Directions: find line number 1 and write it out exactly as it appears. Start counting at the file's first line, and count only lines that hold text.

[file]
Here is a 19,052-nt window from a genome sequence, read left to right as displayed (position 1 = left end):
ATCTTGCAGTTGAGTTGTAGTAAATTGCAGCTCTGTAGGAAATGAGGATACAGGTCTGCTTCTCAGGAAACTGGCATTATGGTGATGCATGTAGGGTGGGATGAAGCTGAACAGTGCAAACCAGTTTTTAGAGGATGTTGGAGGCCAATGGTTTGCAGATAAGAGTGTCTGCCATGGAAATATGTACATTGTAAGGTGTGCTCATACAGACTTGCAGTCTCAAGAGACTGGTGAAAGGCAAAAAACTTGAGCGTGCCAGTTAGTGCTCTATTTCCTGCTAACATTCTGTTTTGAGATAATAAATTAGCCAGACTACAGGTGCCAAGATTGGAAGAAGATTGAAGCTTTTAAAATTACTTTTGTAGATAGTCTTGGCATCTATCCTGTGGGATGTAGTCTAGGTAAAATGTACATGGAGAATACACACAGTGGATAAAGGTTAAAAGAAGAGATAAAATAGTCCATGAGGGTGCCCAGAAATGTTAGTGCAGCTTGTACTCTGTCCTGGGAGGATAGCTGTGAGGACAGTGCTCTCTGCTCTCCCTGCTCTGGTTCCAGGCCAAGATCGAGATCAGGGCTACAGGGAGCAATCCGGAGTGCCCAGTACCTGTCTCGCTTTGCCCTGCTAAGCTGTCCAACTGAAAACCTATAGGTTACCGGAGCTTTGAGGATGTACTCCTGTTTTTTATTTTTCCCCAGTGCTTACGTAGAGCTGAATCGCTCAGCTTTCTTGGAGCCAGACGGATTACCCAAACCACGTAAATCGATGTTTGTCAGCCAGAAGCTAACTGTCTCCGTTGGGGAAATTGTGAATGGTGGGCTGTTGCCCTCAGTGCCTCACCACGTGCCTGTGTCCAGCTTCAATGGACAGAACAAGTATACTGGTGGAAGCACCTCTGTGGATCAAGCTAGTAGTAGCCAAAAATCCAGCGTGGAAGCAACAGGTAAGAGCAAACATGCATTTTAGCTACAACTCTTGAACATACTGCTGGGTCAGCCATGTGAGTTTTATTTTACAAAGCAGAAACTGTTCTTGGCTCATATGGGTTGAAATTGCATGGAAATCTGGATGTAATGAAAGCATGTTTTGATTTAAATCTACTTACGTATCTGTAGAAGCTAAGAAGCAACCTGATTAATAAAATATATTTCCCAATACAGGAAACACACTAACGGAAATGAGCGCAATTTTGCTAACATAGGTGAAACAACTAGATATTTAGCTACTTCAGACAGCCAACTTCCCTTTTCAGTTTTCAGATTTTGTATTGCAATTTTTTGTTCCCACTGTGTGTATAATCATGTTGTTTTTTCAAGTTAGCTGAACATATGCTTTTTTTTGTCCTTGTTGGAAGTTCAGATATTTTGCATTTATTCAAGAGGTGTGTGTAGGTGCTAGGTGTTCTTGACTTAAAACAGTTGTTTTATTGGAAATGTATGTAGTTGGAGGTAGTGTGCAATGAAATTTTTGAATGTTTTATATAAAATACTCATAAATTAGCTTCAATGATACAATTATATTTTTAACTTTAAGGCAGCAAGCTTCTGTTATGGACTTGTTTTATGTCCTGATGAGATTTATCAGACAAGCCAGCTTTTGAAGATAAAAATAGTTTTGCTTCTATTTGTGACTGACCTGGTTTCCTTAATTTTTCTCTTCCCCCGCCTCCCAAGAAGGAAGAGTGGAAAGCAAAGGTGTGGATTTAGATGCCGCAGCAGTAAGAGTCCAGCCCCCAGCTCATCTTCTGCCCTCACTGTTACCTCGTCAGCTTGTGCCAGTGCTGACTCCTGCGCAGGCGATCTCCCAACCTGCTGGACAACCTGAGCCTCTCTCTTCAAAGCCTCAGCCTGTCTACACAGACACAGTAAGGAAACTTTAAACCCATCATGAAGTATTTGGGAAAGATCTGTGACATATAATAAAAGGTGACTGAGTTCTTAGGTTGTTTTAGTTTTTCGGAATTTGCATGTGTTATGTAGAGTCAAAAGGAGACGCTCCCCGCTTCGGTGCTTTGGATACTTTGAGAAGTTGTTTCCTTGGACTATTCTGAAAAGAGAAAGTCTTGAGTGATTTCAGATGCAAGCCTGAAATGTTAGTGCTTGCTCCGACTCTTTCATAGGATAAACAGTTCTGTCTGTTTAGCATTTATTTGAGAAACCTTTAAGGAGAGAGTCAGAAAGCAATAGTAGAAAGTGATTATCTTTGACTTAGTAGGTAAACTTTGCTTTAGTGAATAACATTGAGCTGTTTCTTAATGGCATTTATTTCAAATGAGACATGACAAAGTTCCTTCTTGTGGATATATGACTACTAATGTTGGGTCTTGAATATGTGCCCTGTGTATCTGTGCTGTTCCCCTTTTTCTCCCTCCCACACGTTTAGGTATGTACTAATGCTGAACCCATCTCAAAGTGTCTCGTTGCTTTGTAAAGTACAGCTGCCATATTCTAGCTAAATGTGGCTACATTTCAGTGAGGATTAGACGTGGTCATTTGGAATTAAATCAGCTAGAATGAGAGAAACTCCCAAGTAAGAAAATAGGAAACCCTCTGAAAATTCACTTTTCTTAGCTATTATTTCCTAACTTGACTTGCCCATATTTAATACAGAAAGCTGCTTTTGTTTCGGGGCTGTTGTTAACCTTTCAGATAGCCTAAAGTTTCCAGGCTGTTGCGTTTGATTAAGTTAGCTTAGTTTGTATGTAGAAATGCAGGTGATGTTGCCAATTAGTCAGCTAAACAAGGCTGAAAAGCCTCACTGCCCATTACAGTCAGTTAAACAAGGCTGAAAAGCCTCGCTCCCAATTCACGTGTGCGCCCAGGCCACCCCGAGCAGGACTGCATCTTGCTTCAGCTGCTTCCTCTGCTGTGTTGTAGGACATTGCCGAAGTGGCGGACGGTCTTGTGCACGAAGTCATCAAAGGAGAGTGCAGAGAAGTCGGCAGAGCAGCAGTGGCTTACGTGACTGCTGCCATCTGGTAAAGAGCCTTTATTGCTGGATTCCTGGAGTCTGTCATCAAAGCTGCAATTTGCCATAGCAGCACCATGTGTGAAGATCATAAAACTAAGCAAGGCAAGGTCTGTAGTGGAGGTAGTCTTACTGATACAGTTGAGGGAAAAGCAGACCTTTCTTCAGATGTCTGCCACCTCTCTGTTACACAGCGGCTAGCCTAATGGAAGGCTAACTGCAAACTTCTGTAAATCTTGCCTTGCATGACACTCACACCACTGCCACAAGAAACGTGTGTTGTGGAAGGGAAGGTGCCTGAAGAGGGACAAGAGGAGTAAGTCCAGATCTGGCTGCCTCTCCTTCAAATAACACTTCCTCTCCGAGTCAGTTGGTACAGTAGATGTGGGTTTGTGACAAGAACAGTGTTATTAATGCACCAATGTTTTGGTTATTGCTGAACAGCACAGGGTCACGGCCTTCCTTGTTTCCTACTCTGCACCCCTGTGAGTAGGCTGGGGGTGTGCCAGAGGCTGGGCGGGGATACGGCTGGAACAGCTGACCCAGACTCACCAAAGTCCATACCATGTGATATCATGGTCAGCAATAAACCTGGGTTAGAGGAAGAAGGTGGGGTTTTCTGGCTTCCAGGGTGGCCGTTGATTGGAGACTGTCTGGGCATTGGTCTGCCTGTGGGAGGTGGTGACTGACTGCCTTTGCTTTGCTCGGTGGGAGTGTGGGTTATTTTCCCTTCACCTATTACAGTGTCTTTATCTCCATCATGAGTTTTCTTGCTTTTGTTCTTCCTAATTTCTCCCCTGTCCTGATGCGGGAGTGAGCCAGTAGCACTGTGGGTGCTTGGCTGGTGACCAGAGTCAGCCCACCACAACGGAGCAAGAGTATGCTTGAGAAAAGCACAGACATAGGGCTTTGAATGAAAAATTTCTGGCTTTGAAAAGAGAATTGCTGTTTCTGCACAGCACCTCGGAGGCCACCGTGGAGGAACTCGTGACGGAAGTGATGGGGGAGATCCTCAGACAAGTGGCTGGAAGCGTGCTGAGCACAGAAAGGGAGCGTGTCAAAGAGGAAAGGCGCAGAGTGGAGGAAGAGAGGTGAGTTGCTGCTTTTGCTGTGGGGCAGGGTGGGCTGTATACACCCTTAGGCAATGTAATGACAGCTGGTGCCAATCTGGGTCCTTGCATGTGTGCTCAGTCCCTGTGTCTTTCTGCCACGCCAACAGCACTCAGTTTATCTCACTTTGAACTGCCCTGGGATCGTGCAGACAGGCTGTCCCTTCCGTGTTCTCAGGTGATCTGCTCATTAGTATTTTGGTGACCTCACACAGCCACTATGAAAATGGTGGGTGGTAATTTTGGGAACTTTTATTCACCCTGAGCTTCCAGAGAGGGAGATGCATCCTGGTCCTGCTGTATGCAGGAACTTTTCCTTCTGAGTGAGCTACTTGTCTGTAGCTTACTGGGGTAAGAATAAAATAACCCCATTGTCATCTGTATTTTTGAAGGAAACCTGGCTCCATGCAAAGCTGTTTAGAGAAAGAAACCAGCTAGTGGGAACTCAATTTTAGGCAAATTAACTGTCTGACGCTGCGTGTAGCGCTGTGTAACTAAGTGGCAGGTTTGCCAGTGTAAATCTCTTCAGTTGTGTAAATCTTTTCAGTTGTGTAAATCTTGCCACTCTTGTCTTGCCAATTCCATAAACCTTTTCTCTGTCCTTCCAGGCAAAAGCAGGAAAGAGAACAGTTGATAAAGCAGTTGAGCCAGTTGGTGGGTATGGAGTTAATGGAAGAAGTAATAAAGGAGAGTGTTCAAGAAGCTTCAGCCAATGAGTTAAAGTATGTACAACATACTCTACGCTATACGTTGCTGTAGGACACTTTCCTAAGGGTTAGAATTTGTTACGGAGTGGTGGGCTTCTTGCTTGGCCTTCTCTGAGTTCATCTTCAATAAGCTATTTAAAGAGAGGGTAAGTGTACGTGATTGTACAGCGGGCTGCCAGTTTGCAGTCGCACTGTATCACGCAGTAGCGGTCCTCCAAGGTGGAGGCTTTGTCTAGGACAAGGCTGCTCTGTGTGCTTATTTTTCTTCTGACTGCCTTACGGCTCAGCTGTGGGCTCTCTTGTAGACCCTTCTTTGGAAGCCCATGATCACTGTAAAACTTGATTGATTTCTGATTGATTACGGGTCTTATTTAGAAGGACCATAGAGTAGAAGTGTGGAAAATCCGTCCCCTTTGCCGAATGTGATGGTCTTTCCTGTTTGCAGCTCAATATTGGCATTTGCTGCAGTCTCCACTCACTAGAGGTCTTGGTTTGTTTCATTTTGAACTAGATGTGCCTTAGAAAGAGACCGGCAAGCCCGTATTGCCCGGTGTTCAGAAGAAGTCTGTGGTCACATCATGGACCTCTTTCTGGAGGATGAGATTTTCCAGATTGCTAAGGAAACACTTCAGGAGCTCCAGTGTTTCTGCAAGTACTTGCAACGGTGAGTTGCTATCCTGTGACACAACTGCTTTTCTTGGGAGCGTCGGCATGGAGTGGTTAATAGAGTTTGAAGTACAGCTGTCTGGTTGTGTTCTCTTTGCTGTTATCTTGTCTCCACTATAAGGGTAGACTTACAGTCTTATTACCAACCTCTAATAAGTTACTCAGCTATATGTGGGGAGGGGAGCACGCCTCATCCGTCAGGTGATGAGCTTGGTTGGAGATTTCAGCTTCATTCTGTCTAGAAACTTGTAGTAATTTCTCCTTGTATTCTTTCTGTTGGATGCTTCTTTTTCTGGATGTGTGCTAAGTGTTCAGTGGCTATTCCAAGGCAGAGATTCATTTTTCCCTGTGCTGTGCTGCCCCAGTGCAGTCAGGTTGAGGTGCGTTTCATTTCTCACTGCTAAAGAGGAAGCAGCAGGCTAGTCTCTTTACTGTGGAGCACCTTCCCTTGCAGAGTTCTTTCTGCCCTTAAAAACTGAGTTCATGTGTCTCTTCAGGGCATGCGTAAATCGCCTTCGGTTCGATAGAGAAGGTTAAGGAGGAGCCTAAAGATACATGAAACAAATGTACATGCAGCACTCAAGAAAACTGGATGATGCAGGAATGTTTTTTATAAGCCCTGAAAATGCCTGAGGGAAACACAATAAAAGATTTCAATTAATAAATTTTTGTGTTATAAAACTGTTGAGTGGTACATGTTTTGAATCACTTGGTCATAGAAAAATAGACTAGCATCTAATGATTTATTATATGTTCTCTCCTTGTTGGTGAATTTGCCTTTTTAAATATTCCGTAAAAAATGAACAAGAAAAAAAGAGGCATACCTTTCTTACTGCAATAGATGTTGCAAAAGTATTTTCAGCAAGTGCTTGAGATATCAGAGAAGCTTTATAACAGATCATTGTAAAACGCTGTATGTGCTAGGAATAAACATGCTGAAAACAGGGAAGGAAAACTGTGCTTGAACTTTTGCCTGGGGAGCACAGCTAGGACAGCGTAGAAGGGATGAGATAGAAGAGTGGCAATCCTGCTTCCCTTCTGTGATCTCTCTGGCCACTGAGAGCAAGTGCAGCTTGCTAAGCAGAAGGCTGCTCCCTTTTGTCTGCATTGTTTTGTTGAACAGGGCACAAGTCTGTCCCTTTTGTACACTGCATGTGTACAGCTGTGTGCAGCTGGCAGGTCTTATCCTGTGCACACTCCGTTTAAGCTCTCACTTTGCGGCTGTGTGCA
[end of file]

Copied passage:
Here is a 19,052-nt window from a genome sequence, read left to right as displayed (position 1 = left end):